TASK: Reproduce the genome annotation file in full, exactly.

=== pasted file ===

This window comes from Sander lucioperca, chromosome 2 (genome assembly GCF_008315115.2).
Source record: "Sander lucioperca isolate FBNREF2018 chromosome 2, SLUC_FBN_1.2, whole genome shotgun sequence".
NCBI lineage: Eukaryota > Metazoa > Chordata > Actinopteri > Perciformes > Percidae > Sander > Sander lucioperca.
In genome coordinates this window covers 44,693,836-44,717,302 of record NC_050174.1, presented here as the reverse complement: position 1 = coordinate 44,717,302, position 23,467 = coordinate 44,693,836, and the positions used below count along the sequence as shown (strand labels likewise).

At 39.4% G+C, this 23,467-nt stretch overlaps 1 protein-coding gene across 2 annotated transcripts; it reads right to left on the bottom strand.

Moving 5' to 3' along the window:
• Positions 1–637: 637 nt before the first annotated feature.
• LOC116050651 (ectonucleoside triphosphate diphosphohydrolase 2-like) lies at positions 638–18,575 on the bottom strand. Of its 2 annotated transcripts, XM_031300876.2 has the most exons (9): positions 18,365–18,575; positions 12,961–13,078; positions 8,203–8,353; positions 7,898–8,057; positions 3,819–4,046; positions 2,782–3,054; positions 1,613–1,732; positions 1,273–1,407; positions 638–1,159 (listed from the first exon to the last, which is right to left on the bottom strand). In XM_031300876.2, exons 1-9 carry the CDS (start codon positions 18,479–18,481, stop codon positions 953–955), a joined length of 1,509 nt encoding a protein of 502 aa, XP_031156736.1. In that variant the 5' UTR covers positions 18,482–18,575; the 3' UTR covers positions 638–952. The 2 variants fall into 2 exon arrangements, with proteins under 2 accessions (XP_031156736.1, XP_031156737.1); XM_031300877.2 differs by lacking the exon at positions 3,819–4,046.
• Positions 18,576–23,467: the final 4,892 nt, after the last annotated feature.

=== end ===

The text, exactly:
This window comes from Sander lucioperca, chromosome 2 (genome assembly GCF_008315115.2).
Source record: "Sander lucioperca isolate FBNREF2018 chromosome 2, SLUC_FBN_1.2, whole genome shotgun sequence".
NCBI lineage: Eukaryota > Metazoa > Chordata > Actinopteri > Perciformes > Percidae > Sander > Sander lucioperca.
In genome coordinates this window covers 44,693,836-44,717,302 of record NC_050174.1, presented here as the reverse complement: position 1 = coordinate 44,717,302, position 23,467 = coordinate 44,693,836, and the positions used below count along the sequence as shown (strand labels likewise).

At 39.4% G+C, this 23,467-nt stretch overlaps 1 protein-coding gene across 2 annotated transcripts; it reads right to left on the bottom strand.

Moving 5' to 3' along the window:
• Positions 1–637: 637 nt before the first annotated feature.
• LOC116050651 (ectonucleoside triphosphate diphosphohydrolase 2-like) lies at positions 638–18,575 on the bottom strand. Of its 2 annotated transcripts, XM_031300876.2 has the most exons (9): positions 18,365–18,575; positions 12,961–13,078; positions 8,203–8,353; positions 7,898–8,057; positions 3,819–4,046; positions 2,782–3,054; positions 1,613–1,732; positions 1,273–1,407; positions 638–1,159 (listed from the first exon to the last, which is right to left on the bottom strand). In XM_031300876.2, exons 1-9 carry the CDS (start codon positions 18,479–18,481, stop codon positions 953–955), a joined length of 1,509 nt encoding a protein of 502 aa, XP_031156736.1. In that variant the 5' UTR covers positions 18,482–18,575; the 3' UTR covers positions 638–952. The 2 variants fall into 2 exon arrangements, with proteins under 2 accessions (XP_031156736.1, XP_031156737.1); XM_031300877.2 differs by lacking the exon at positions 3,819–4,046.
• Positions 18,576–23,467: the final 4,892 nt, after the last annotated feature.